The Living Dead

Oct 282003
Authors: Meg Burd

In light of Halloween being just a few short days away, I think

should make a confession. I am scared, no, terrified of zombies.

Perhaps it’s the proliferation of movies and spooky stories that

spring up this time of year, but whatever the reason, nightmares

about these living corpses are keeping me up at night. Weird as it

all is, I can’t be the only one who finds these creepy creatures so

terrifying. Myths of the living dead such as zombies and their

monstrous cousins, vampires, can be found frightening to many

people in many different cultures. In examining these legends,

important ideas about why these monster myths are so powerful and

why they scare us collectively may surface.

Perhaps the greatest legend of the living dead is that of

Dracula, a vampire found in both ancient European folklore and

modern day movies. Described by the book “In Search of Dracula” as

an authentic 15th century prince in Eastern Europe called Vlad

Tepes, he was demonized and turned into a blood-sucking monster in

popular legend due to both his bloody actions and the peasant’s

feelings of being sucked financially dry by monarchs such as


His legend found rebirth in modern times with the publication of

Bram Stoker’s “Dracula” in 1897. Called “a great transitional

novel” by writer Brian Aldiss, Stoker’s Dracula was an “ancient

thing” when “like a disease (he) arrives in London. A barrier has

been crossed; the infection has entered the modern vein.” In this

sense, the power of the vampire to scare audiences in the Victorian

era rested upon Stoker’s Vlad as a harbinger of the terrifying

disease of (in Victorian eyes) foreign forces, and the shocking

sexuality that Stoker’s Dracula represents.

Vampire myths, like Dracula or even modern ones found in Africa,

deal with these fears, and add to them concerns about the power of

dominating forces (such as colonialists in Africa) to sap a person

or community of its “life blood.” Embodying the fear of either

powerful or sensual intrusion, these myths perhaps allow people to

channel their concerns about “outsiders” into something tangibly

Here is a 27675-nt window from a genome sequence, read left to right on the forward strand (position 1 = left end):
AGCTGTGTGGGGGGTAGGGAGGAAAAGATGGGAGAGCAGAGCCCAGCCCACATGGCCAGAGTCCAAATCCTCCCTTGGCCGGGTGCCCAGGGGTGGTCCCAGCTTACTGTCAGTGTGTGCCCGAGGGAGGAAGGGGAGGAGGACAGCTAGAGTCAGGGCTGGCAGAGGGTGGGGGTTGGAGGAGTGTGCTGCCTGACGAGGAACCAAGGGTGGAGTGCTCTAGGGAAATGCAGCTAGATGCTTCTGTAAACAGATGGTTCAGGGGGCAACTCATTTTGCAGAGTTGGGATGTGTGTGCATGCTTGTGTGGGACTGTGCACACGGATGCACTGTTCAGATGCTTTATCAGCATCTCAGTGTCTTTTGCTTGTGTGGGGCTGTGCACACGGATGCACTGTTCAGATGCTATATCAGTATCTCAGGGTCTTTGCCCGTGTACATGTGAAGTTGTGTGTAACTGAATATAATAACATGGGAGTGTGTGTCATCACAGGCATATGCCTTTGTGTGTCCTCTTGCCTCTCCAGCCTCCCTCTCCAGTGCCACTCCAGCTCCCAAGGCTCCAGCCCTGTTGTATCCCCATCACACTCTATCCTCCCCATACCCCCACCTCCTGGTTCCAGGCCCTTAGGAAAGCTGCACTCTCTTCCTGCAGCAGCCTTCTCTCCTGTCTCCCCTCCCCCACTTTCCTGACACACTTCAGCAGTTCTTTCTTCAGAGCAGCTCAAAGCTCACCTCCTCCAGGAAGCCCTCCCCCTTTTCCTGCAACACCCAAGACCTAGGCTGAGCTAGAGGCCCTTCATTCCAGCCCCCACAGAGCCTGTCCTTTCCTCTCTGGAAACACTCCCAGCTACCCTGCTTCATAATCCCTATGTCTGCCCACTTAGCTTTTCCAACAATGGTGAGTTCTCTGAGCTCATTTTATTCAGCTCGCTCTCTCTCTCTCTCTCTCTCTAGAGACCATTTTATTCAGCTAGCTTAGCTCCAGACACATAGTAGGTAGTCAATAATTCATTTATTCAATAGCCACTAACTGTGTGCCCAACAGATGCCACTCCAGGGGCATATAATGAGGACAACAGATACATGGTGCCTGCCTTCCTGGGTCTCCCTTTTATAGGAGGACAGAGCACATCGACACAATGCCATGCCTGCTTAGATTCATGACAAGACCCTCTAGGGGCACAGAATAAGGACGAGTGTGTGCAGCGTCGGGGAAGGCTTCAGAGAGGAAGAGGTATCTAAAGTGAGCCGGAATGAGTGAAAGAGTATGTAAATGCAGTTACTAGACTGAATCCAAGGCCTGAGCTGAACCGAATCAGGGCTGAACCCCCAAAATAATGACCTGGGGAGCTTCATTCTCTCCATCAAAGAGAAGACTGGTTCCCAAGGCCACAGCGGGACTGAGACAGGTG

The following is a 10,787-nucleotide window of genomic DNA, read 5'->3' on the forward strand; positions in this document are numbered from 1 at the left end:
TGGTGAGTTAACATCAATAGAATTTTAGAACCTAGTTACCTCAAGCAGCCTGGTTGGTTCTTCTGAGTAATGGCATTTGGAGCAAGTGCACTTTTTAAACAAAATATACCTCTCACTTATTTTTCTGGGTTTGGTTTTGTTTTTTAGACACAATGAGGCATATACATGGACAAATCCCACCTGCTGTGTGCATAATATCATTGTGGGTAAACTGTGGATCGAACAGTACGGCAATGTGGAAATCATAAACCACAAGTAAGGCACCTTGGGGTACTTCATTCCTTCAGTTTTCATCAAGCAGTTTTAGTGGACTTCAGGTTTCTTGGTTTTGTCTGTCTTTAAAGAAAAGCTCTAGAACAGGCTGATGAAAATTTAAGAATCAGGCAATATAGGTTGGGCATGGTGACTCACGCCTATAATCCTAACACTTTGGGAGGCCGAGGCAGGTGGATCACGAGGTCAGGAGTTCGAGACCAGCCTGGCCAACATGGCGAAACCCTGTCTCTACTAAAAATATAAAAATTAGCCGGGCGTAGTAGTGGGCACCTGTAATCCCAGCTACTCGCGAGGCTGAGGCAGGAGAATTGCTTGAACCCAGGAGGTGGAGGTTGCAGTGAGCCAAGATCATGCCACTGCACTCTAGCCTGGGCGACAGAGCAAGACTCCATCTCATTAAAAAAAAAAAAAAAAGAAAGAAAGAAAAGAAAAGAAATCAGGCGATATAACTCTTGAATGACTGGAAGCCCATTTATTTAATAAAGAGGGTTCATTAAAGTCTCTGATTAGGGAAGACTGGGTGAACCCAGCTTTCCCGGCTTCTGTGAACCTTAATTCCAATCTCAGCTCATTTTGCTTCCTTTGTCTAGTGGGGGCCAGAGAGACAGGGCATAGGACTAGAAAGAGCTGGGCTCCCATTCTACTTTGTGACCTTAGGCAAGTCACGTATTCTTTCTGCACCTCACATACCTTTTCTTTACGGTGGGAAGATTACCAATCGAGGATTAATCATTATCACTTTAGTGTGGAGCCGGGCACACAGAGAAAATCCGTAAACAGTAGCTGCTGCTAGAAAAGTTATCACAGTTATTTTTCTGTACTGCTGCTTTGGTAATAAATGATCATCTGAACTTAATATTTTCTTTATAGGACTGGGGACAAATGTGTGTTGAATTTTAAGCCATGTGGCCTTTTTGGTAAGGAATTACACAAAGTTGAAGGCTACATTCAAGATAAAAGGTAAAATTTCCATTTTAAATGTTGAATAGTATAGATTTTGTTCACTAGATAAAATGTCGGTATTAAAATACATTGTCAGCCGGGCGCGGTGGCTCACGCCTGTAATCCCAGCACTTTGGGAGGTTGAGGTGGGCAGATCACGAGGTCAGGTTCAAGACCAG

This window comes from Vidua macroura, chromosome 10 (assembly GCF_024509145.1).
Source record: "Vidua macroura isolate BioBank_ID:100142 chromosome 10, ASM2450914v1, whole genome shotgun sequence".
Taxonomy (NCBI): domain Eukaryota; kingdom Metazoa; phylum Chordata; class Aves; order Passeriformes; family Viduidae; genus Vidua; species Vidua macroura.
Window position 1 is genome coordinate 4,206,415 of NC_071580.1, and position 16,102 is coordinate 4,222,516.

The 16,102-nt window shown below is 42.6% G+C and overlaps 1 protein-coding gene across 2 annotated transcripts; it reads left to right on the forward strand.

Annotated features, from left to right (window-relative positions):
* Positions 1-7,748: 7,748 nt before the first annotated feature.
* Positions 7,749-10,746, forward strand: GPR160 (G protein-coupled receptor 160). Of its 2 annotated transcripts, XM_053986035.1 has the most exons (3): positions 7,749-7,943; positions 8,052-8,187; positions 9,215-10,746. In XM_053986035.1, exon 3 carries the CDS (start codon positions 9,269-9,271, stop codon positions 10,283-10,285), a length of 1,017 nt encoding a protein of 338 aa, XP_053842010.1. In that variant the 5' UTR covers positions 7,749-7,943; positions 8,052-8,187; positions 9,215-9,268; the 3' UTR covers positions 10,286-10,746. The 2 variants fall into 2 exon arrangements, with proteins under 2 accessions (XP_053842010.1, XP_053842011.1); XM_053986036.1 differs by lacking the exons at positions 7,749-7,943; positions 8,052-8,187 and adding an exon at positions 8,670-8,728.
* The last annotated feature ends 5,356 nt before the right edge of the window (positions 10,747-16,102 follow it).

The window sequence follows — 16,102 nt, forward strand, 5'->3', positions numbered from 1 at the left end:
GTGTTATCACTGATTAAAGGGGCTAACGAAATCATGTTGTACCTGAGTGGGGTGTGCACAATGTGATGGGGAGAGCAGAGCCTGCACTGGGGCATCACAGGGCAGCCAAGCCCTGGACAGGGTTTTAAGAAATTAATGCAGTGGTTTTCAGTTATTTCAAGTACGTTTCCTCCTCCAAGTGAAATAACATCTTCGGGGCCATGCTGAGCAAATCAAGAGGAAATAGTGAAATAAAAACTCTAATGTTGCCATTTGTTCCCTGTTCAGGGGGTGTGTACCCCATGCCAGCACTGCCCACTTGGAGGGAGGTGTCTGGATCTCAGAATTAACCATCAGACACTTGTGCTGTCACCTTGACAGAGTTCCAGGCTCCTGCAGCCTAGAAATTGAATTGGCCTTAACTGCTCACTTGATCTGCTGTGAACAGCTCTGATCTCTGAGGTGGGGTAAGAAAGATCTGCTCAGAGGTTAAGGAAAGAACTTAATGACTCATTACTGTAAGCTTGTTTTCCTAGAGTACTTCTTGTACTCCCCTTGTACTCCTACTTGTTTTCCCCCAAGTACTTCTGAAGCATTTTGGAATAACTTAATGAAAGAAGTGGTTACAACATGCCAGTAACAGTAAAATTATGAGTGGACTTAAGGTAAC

Zombies (in my opinion the most terrifying of the undead) are

also a feature present in global cultures. Most prominent in

Haitian voodoo societies, zombies there are, as ethnobotanist Wade

Davis describes them in his fascinating book “The Serpent and the

Rainbow,” an actual feature of Haitian culture. These factual

zombies were people who were “cursed” by voodoo sorcerers and after

which “died” only to be resurrected in a mindless, hazy state of

slavery. Davis suggests that many of these “zombies” were in fact

victims of a psychotoxin made from puffin fish venom or a plant

known as “zombi cucumber,” the effects of which are a death-like

trance followed by an awakening of amnesia, confusion and delirium.

Davis says that the Haitian zombie myth provided a “template upon

which cultural beliefs and fears could go to work” with the toxin

promising to “amplify these processes a hundred times.”

More modern zombie myths and movies rest on fears present in

modern culture. Movie critics point to films such as the new “28

Days Later” as a play on contemporary terrors of bio-contamination

(remember the anthrax scare?) and concerns about the destructive

power of mindless rage that seems to be growing in our society. In

the zombie classic “Night of the Living Dead,” the dead are

resurrected as soulless brain-eaters by a nuclear spill. By

encapsulating the concerns of the day in a monster myth, we are

able to look at them and fear them in a different, less direct


Both these monsters, the authors of “Blood Read: The Vampire

Metaphor in Contemporary Culture” assert “touch on the basic fears

that make us all vulnerable.” While varied in setting and reason,

vampires and zombies remain terrifying because, as writer David

Skal says, “very little about the underlying structure of horror

images really changes, though our cultural uses for them are as

shape changing as Dracula himself.”

Meg is a graduate student at CSU. She will be busy this

Halloween barricading her house out of fear of zombie attacks




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